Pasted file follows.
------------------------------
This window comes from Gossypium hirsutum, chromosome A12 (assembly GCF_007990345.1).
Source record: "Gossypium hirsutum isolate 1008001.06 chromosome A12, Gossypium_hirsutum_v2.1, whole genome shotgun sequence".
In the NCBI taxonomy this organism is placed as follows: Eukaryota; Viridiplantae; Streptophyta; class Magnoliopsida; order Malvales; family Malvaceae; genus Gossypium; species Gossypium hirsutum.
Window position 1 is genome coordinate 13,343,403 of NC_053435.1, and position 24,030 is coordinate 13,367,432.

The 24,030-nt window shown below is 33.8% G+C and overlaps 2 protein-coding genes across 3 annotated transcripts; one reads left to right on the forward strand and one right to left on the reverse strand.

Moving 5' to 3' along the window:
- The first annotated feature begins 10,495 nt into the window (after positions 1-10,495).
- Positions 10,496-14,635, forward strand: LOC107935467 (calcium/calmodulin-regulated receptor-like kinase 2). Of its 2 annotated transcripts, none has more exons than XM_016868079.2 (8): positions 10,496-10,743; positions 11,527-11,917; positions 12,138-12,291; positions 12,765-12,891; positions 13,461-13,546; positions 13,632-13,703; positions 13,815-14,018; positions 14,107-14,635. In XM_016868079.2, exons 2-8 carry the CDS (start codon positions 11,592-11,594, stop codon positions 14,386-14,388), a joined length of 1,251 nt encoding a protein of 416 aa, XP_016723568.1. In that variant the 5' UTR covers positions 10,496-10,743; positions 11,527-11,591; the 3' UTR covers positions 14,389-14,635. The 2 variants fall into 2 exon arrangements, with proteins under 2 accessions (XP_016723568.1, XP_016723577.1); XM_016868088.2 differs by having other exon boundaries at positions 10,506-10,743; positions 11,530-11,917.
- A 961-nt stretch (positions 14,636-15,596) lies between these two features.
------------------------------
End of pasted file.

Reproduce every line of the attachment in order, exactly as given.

This window comes from Gossypium hirsutum, chromosome A12 (assembly GCF_007990345.1).
Source record: "Gossypium hirsutum isolate 1008001.06 chromosome A12, Gossypium_hirsutum_v2.1, whole genome shotgun sequence".
In the NCBI taxonomy this organism is placed as follows: Eukaryota; Viridiplantae; Streptophyta; class Magnoliopsida; order Malvales; family Malvaceae; genus Gossypium; species Gossypium hirsutum.
Window position 1 is genome coordinate 13,343,403 of NC_053435.1, and position 24,030 is coordinate 13,367,432.

The 24,030-nt window shown below is 33.8% G+C and overlaps 2 protein-coding genes across 3 annotated transcripts; one reads left to right on the forward strand and one right to left on the reverse strand.

Moving 5' to 3' along the window:
- The first annotated feature begins 10,495 nt into the window (after positions 1-10,495).
- Positions 10,496-14,635, forward strand: LOC107935467 (calcium/calmodulin-regulated receptor-like kinase 2). Of its 2 annotated transcripts, none has more exons than XM_016868079.2 (8): positions 10,496-10,743; positions 11,527-11,917; positions 12,138-12,291; positions 12,765-12,891; positions 13,461-13,546; positions 13,632-13,703; positions 13,815-14,018; positions 14,107-14,635. In XM_016868079.2, exons 2-8 carry the CDS (start codon positions 11,592-11,594, stop codon positions 14,386-14,388), a joined length of 1,251 nt encoding a protein of 416 aa, XP_016723568.1. In that variant the 5' UTR covers positions 10,496-10,743; positions 11,527-11,591; the 3' UTR covers positions 14,389-14,635. The 2 variants fall into 2 exon arrangements, with proteins under 2 accessions (XP_016723568.1, XP_016723577.1); XM_016868088.2 differs by having other exon boundaries at positions 10,506-10,743; positions 11,530-11,917.
- A 961-nt stretch (positions 14,636-15,596) lies between these two features.